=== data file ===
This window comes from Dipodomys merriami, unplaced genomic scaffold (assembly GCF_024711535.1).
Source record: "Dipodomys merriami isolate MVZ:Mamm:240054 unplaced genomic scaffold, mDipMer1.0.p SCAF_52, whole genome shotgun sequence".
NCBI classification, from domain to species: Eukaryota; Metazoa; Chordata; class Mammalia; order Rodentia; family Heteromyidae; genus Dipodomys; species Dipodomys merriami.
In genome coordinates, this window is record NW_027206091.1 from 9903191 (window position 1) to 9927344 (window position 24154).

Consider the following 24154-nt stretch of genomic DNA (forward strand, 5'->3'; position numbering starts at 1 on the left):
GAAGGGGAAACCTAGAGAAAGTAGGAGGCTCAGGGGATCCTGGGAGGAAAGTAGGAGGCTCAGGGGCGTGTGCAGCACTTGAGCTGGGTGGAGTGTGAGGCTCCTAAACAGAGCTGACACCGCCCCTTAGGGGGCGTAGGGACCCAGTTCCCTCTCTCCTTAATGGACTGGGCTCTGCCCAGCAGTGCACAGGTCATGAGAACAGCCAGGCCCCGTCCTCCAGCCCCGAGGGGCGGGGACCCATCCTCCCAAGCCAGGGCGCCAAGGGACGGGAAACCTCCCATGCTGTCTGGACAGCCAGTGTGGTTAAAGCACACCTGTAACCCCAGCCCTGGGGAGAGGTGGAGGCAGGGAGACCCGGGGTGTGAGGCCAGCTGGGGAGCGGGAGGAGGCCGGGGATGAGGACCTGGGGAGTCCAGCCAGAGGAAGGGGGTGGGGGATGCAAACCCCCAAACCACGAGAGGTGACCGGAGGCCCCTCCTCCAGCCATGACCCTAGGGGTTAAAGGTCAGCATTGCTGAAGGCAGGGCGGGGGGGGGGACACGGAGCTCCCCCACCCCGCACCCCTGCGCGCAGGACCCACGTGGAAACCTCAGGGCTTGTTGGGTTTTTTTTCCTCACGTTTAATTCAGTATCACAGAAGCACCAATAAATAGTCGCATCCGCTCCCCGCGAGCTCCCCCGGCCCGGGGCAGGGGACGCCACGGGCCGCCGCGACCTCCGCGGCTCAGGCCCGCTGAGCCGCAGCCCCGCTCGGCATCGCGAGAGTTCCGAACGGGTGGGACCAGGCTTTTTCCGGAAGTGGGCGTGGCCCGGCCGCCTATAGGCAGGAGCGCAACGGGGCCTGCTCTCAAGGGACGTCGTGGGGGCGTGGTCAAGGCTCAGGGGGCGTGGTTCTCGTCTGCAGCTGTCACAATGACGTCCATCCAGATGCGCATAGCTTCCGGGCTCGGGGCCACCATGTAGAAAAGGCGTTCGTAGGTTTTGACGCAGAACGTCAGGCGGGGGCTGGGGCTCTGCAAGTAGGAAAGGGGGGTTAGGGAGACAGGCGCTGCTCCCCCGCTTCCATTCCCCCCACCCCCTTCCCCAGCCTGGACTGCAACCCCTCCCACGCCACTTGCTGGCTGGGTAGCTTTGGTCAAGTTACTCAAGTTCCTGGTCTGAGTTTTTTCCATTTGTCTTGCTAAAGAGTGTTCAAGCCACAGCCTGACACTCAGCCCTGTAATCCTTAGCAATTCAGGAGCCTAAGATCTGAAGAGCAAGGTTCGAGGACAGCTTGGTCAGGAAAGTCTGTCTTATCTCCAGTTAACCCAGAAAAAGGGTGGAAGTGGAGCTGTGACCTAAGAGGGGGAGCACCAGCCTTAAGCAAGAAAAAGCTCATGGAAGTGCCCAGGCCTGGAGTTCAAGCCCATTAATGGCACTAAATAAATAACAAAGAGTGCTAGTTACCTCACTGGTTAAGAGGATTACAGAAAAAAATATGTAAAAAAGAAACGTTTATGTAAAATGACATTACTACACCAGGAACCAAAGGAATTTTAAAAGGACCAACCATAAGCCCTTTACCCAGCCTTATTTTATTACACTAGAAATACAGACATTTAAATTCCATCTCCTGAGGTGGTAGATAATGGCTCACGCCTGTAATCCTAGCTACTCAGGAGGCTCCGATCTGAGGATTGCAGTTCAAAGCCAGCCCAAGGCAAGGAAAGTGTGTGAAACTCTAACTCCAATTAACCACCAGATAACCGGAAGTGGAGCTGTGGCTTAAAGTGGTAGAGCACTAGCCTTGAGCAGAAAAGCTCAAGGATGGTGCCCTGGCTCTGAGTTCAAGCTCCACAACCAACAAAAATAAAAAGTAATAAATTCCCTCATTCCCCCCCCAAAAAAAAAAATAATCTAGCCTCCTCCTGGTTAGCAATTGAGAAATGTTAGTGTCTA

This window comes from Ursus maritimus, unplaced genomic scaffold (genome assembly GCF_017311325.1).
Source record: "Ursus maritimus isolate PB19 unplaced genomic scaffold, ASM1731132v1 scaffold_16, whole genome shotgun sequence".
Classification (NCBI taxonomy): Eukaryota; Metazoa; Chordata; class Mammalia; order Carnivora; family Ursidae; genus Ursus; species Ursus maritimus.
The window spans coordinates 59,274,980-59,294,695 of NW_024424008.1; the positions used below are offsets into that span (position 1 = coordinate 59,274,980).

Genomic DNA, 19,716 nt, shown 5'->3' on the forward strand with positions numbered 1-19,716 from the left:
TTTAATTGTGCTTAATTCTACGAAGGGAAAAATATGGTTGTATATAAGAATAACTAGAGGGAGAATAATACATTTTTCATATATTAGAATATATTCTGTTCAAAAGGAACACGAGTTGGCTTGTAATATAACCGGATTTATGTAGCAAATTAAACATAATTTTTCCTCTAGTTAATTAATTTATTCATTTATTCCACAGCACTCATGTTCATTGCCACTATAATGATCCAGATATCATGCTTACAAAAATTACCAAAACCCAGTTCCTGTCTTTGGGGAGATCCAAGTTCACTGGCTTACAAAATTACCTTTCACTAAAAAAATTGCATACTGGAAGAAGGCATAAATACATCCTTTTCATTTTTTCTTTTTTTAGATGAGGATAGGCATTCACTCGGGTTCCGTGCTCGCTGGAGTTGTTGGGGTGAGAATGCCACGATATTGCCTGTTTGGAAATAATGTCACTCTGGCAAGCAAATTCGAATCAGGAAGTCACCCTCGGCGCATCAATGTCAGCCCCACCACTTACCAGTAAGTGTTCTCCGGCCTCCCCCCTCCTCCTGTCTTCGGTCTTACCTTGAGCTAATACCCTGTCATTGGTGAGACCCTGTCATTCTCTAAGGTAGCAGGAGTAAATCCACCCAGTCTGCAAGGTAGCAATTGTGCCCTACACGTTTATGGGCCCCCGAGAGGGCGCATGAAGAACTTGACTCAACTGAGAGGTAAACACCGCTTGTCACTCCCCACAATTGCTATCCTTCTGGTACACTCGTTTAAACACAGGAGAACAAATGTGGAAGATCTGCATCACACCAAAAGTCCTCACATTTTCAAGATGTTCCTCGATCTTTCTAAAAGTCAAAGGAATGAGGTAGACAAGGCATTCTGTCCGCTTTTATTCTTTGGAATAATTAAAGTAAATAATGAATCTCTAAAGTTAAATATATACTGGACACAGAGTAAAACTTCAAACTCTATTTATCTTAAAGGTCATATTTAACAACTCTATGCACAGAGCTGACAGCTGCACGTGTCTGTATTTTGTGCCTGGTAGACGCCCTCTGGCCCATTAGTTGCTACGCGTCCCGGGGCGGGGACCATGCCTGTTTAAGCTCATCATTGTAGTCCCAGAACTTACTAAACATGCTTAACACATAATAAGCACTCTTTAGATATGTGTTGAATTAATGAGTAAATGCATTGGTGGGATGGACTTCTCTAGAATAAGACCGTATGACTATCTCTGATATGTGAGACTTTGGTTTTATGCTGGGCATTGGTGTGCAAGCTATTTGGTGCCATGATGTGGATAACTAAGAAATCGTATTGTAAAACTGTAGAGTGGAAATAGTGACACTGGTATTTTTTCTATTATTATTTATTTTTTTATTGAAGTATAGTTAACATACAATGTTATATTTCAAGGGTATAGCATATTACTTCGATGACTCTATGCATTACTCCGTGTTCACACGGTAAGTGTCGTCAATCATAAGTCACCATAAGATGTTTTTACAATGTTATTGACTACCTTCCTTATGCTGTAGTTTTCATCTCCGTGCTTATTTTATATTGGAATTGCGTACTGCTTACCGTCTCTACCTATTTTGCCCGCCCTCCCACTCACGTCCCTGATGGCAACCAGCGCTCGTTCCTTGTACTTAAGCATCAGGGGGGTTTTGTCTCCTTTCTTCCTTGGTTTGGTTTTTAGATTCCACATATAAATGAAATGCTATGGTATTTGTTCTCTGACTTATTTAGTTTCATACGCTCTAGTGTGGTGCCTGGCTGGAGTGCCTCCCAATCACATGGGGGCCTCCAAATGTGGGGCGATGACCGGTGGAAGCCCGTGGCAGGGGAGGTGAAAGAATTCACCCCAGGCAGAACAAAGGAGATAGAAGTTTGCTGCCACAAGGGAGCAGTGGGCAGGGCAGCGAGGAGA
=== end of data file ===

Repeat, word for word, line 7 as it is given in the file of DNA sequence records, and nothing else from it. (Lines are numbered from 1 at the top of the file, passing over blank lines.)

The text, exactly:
This window comes from Ursus maritimus, unplaced genomic scaffold (genome assembly GCF_017311325.1).